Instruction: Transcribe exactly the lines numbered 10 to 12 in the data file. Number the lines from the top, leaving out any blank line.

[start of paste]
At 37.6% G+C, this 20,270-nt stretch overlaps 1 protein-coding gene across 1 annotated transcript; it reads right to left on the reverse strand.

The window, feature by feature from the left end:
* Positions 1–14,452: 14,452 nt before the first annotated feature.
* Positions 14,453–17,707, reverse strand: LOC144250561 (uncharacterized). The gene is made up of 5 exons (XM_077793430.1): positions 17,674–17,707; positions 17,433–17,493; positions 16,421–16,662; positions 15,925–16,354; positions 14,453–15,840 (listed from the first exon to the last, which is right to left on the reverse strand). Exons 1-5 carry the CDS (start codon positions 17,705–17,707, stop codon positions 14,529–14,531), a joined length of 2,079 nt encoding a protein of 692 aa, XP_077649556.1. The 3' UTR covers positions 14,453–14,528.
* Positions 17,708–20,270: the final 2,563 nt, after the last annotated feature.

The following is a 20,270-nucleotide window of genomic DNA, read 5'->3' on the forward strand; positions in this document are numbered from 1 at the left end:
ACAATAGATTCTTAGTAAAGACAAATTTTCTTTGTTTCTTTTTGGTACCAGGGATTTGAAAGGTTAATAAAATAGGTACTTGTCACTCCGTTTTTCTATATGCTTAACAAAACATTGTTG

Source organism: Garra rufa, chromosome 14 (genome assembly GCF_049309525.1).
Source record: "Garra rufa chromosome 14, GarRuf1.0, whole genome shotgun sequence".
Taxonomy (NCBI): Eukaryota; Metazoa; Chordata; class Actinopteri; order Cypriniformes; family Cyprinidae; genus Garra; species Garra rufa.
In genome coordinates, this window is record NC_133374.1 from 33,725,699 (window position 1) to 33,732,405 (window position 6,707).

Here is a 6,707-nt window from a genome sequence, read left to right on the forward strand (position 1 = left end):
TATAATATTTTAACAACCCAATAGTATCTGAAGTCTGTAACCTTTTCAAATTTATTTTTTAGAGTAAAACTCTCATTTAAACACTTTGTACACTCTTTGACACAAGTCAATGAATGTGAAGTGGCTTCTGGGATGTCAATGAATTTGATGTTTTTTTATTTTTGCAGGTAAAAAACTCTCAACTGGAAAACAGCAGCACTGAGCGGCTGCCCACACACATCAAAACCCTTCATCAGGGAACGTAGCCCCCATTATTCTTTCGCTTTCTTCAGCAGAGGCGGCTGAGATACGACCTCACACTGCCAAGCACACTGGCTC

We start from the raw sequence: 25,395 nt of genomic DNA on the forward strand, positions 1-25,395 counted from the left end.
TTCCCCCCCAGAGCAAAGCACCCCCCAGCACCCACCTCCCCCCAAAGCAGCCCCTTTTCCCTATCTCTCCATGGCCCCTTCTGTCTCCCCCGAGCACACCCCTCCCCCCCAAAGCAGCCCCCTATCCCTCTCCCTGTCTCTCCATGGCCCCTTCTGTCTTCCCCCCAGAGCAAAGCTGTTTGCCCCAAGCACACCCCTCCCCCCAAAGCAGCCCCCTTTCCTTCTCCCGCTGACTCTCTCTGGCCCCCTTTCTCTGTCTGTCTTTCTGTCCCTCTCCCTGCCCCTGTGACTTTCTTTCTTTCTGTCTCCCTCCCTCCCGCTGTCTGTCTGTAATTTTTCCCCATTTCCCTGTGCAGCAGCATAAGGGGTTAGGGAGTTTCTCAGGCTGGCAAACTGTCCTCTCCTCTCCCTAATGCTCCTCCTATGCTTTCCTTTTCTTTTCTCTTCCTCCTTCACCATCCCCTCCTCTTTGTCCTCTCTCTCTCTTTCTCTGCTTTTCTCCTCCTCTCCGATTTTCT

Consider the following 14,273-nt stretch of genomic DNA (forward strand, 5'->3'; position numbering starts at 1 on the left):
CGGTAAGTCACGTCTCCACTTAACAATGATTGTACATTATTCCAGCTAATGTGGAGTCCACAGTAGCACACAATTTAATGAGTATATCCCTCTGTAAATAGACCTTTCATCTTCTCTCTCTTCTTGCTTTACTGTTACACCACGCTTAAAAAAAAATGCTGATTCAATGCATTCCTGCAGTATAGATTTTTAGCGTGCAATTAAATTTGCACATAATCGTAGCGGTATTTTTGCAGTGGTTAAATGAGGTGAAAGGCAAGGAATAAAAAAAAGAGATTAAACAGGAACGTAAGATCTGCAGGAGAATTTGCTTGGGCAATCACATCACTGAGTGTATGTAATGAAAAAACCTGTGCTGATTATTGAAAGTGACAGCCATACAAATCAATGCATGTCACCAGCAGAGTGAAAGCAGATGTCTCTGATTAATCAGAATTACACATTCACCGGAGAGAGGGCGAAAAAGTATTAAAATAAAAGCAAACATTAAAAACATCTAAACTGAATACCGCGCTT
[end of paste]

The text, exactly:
Taxonomy (NCBI): Eukaryota; Metazoa; Chordata; class Actinopteri; order Cypriniformes; family Cyprinidae; genus Garra; species Garra rufa.
In genome coordinates, this window is record NC_133374.1 from 33,725,699 (window position 1) to 33,732,405 (window position 6,707).

Here is a 6,707-nt window from a genome sequence, read left to right on the forward strand (position 1 = left end):